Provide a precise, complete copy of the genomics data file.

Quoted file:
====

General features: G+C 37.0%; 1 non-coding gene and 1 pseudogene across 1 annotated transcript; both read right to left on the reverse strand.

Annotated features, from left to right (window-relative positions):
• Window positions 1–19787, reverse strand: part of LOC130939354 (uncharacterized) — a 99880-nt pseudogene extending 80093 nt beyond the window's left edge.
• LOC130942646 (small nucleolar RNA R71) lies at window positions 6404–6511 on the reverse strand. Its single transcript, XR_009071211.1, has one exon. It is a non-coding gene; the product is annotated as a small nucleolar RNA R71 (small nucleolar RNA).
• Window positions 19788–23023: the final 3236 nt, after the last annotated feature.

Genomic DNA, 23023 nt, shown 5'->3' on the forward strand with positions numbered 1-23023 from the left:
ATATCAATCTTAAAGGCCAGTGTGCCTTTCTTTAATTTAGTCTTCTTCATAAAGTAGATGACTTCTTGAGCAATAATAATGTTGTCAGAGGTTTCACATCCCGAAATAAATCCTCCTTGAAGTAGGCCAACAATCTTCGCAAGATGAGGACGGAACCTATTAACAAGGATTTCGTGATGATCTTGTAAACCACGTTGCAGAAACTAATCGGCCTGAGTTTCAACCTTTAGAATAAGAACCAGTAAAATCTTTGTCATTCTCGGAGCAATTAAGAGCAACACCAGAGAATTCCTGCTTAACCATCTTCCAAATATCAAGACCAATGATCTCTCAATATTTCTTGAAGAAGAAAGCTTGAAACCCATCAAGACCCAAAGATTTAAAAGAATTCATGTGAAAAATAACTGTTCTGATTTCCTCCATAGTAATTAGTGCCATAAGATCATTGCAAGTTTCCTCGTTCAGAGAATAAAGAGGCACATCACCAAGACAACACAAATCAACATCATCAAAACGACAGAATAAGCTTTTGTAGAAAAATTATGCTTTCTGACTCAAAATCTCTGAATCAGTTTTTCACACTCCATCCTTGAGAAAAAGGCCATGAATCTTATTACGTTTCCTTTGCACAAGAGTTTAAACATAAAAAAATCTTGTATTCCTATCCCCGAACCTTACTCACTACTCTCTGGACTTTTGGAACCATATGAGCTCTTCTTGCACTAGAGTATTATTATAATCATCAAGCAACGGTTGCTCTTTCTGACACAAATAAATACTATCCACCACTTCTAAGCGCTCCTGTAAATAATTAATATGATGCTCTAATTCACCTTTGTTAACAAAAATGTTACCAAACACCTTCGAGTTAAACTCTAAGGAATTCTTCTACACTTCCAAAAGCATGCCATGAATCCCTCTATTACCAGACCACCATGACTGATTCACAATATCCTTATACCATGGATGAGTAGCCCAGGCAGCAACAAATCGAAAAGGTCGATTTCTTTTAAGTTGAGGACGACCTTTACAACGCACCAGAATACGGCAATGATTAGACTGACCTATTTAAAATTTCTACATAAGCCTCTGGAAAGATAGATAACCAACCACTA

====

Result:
General features: G+C 37.0%; 1 non-coding gene and 1 pseudogene across 1 annotated transcript; both read right to left on the reverse strand.

Annotated features, from left to right (window-relative positions):
• Window positions 1–19787, reverse strand: part of LOC130939354 (uncharacterized) — a 99880-nt pseudogene extending 80093 nt beyond the window's left edge.
• LOC130942646 (small nucleolar RNA R71) lies at window positions 6404–6511 on the reverse strand. Its single transcript, XR_009071211.1, has one exon. It is a non-coding gene; the product is annotated as a small nucleolar RNA R71 (small nucleolar RNA).
• Window positions 19788–23023: the final 3236 nt, after the last annotated feature.

Genomic DNA, 23023 nt, shown 5'->3' on the forward strand with positions numbered 1-23023 from the left:
ATATCAATCTTAAAGGCCAGTGTGCCTTTCTTTAATTTAGTCTTCTTCATAAAGTAGATGACTTCTTGAGCAATAATAATGTTGTCAGAGGTTTCACATCCCGAAATAAATCCTCCTTGAAGTAGGCCAACAATCTTCGCAAGATGAGGACGGAACCTATTAACAAGGATTTCGTGATGATCTTGTAAACCACGTTGCAGAAACTAATCGGCCTGAGTTTCAACCTTTAGAATAAGAACCAGTAAAATCTTTGTCATTCTCGGAGCAATTAAGAGCAACACCAGAGAATTCCTGCTTAACCATCTTCCAAATATCAAGACCAATGATCTCTCAATATTTCTTGAAGAAGAAAGCTTGAAACCCATCAAGACCCAAAGATTTAAAAGAATTCATGTGAAAAATAACTGTTCTGATTTCCTCCATAGTAATTAGTGCCATAAGATCATTGCAAGTTTCCTCGTTCAGAGAATAAAGAGGCACATCACCAAGACAACACAAATCAACATCATCAAAACGACAGAATAAGCTTTTGTAGAAAAATTATGCTTTCTGACTCAAAATCTCTGAATCAGTTTTTCACACTCCATCCTTGAGAAAAAGGCCATGAATCTTATTACGTTTCCTTTGCACAAGAGTTTAAACATAAAAAAATCTTGTATTCCTATCCCCGAACCTTACTCACTACTCTCTGGACTTTTGGAACCATATGAGCTCTTCTTGCACTAGAGTATTATTATAATCATCAAGCAACGGTTGCTCTTTCTGACACAAATAAATACTATCCACCACTTCTAAGCGCTCCTGTAAATAATTAATATGATGCTCTAATTCACCTTTGTTAACAAAAATGTTACCAAACACCTTCGAGTTAAACTCTAAGGAATTCTTCTACACTTCCAAAAGCATGCCATGAATCCCTCTATTACCAGACCACCATGACTGATTCACAATATCCTTATACCATGGATGAGTAGCCCAGGCAGCAACAAATCGAAAAGGTCGATTTCTTTTAAGTTGAGGACGACCTTTACAACGCACCAGAATACGGCAATGATTAGACTGACCTATTTAAAATTTCTACATAAGCCTCTGGAAAGATAGATAACCAACCACTA